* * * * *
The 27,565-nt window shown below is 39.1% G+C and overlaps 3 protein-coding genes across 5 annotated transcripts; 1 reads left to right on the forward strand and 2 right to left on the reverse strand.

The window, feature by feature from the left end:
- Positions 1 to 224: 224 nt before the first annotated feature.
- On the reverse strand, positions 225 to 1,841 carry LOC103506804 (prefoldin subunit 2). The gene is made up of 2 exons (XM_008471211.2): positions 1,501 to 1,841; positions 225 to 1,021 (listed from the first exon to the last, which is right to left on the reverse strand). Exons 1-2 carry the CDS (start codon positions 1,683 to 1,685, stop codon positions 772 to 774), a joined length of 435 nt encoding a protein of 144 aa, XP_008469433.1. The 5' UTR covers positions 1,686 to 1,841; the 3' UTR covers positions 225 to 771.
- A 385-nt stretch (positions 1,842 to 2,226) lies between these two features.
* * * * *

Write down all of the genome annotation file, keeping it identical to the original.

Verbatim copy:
The 27,565-nt window shown below is 39.1% G+C and overlaps 3 protein-coding genes across 5 annotated transcripts; 1 reads left to right on the forward strand and 2 right to left on the reverse strand.

The window, feature by feature from the left end:
- Positions 1 to 224: 224 nt before the first annotated feature.
- On the reverse strand, positions 225 to 1,841 carry LOC103506804 (prefoldin subunit 2). The gene is made up of 2 exons (XM_008471211.2): positions 1,501 to 1,841; positions 225 to 1,021 (listed from the first exon to the last, which is right to left on the reverse strand). Exons 1-2 carry the CDS (start codon positions 1,683 to 1,685, stop codon positions 772 to 774), a joined length of 435 nt encoding a protein of 144 aa, XP_008469433.1. The 5' UTR covers positions 1,686 to 1,841; the 3' UTR covers positions 225 to 771.
- A 385-nt stretch (positions 1,842 to 2,226) lies between these two features.